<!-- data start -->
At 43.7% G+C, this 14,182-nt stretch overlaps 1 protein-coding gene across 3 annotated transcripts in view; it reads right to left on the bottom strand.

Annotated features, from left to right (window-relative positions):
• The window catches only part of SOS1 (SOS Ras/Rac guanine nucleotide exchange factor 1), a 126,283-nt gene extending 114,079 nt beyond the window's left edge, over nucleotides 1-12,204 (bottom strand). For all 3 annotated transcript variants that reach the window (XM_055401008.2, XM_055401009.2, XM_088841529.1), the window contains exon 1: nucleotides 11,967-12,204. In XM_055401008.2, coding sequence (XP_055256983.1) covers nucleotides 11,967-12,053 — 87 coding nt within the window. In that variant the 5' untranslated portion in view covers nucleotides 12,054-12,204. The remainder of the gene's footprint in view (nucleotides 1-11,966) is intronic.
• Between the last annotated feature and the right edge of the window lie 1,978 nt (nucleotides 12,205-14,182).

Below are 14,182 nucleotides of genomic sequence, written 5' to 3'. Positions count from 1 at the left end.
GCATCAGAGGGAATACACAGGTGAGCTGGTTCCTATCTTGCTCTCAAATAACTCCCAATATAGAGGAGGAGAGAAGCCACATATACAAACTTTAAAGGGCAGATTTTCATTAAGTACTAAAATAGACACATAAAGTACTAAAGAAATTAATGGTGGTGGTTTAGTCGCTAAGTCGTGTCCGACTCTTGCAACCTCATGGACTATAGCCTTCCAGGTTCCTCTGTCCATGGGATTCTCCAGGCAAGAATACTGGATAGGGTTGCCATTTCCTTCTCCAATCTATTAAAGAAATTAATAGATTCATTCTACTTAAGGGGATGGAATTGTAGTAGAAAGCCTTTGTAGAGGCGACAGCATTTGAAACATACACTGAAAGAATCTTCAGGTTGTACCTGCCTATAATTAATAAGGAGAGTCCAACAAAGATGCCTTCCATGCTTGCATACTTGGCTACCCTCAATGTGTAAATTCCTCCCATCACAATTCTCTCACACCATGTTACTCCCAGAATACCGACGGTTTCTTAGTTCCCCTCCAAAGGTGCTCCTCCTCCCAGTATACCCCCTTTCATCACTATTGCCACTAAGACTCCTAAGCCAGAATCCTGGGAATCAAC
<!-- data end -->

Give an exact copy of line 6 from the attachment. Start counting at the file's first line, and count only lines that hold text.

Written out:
GCATCAGAGGGAATACACAGGTGAGCTGGTTCCTATCTTGCTCTCAAATAACTCCCAATATAGAGGAGGAGAGAAGCCACATATACAAACTTTAAAGGGCAGATTTTCATTAAGTACTAAAATAGACACATAAAGTACTAAAGAAATTAATGGTGGTGGTTTAGTCGCTAAGTCGTGTCCGACTCTTGCAACCTCATGGACTATAGCCTTCCAGGTTCCTCTGTCCATGGGATTCTCCAGGCAAGAATACTGGATAGGGTTGCCATTTCCTTCTCCAATCTATTAAAGAAATTAATAGATTCATTCTACTTAAGGGGATGGAATTGTAGTAGAAAGCCTTTGTAGAGGCGACAGCATTTGAAACATACACTGAAAGAATCTTCAGGTTGTACCTGCCTATAATTAATAAGGAGAGTCCAACAAAGATGCCTTCCATGCTTGCATACTTGGCTACCCTCAATGTGTAAATTCCTCCCATCACAATTCTCTCACACCATGTTACTCCCAGAATACCGACGGTTTCTTAGTTCCCCTCCAAAGGTGCTCCTCCTCCCAGTATACCCCCTTTCATCACTATTGCCACTAAGACTCCTAAGCCAGAATCCTGGGAATCAAC